Property tax: first tax court denies applications for suspension of execution
In a decision dated August 8, 2023 (Case No. 8 V 300/23), the Nuremberg Tax Court denied applications for suspension of execution against basic assessment notices for the Bavarian property tax – a model with equivalent figures that deviates from the federal model.
In essence, the ruling states: In the summary examination required in the suspension of execution proceedings, the system of determining the real property tax on the basis of a pure area model, as provided for in the Bavarian Real Property Tax Act of December 10, 2021, is not objectionable against the background of the legislator’s considerable scope for assessment. There is no special justified interest in suspension required for the granting of interim relief. This is the first ruling by a tax court published on the new property tax.
The Nuremberg Tax Court did not make a final decision on the merits of the case because the suspension of execution proceedings are summary proceedings. It remains to be seen whether a decision will be made at the next instance (appeal was allowed due to the fundamental importance) or in the main proceedings and whether such decision will be different. In any case, with regard to the constitutional standards, the court referred to the legislator’s broad scope for action, which also included a competence to make standardizations.
Interestingly, however, the court also pointed out that the Bavarian Real Property Tax Act (“BayGrStG”) avoided the constitutional reservations against the consideration of standard land values (citations from the ruling: cf. Kirchhof, DB 2023, 1116, 1118 f.; different view, Richter/Wagner, DB 2023, 1254). The Tax Court did not comment on its stance towards such concerns. It remains to be seen how the citation may affect further proceedings and the appeals, especially those under the federal model.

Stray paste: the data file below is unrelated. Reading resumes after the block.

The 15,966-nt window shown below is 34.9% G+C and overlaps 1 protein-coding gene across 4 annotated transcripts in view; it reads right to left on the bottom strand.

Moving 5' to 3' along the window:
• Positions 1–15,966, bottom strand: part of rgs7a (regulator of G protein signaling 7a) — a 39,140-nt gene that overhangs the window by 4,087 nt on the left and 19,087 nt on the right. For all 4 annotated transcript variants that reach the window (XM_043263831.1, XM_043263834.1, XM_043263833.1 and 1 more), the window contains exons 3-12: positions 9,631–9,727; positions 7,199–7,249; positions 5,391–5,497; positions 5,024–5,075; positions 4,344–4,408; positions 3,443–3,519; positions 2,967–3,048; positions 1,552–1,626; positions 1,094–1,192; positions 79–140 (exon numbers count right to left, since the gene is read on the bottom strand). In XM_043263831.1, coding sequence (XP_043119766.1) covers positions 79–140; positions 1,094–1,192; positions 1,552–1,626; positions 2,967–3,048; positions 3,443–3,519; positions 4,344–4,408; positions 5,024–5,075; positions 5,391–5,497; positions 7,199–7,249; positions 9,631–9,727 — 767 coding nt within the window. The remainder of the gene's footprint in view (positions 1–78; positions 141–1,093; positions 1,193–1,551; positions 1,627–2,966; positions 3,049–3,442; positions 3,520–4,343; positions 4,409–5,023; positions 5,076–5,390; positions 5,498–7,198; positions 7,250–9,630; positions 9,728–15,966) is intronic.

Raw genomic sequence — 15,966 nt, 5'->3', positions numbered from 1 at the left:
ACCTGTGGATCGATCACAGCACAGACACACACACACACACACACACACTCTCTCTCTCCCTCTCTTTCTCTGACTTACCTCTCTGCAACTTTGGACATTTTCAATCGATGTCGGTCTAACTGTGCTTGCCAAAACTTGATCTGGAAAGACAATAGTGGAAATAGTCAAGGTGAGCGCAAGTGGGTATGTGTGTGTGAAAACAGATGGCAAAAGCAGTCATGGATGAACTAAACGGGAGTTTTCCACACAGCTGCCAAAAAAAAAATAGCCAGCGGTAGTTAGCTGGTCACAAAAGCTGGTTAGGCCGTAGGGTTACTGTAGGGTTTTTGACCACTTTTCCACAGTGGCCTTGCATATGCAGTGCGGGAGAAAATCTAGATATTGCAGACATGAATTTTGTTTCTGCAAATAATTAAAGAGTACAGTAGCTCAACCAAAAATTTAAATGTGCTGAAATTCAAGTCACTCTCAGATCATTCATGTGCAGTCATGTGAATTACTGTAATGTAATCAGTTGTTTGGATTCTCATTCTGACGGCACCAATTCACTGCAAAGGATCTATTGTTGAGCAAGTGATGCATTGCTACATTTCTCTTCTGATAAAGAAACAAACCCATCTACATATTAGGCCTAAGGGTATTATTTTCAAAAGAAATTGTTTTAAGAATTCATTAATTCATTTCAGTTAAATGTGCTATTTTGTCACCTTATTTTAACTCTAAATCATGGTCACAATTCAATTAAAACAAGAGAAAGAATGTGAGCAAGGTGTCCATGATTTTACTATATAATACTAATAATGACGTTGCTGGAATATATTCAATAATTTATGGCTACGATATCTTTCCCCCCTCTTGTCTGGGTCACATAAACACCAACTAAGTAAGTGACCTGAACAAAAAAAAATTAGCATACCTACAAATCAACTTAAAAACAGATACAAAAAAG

Should real property tax be appealed?
The topic of property tax and the question of whether to appeal (in cases where no assessment notice has yet been issued) or when a decision can be expected (in cases where an assessment notice has already been issued and appealed) remain on everyone’s lips.
Irrespective of this first decision, “Haus & Grund Deutschland” (German central association of real property owners) and the German Taxpayers’ Association have announced (cf. Immobilienzeitung of September 6, 2023) that they intend to bring an action for failure to act against tax offices on the grounds that the processing of appeals against the new property tax assessment notices took too long.
It is questionable whether other courts will follow the general tenor of the Nuremberg Tax Court. Above all, it is questionable how the courts (which do not have to assess the Bavarian model, but other state models and the federal model) will deal with the constitutional reservations against the consideration of standard land values. Realistically, the appeals based on these arguments cannot be expected to be settled until they have been clarified by the highest court.
As long as the laws’ constitutionality has not been finally clarified, it is probably also unlikely that all other appeals filed on the basis of an incorrect assessment of the property tax value will be processed. Here, too, the tax authorities will probably continue to play for time in order to avoid correcting the correction.
Thus, it remains to be seen what is going to happen after a potentially (re-)established unconstitutionality. Whether a blanket statement to file regular appeals can therefore be upheld seems questionable in light of the reform’s underlying legislative intent (i.e., to base the property tax on appropriate values).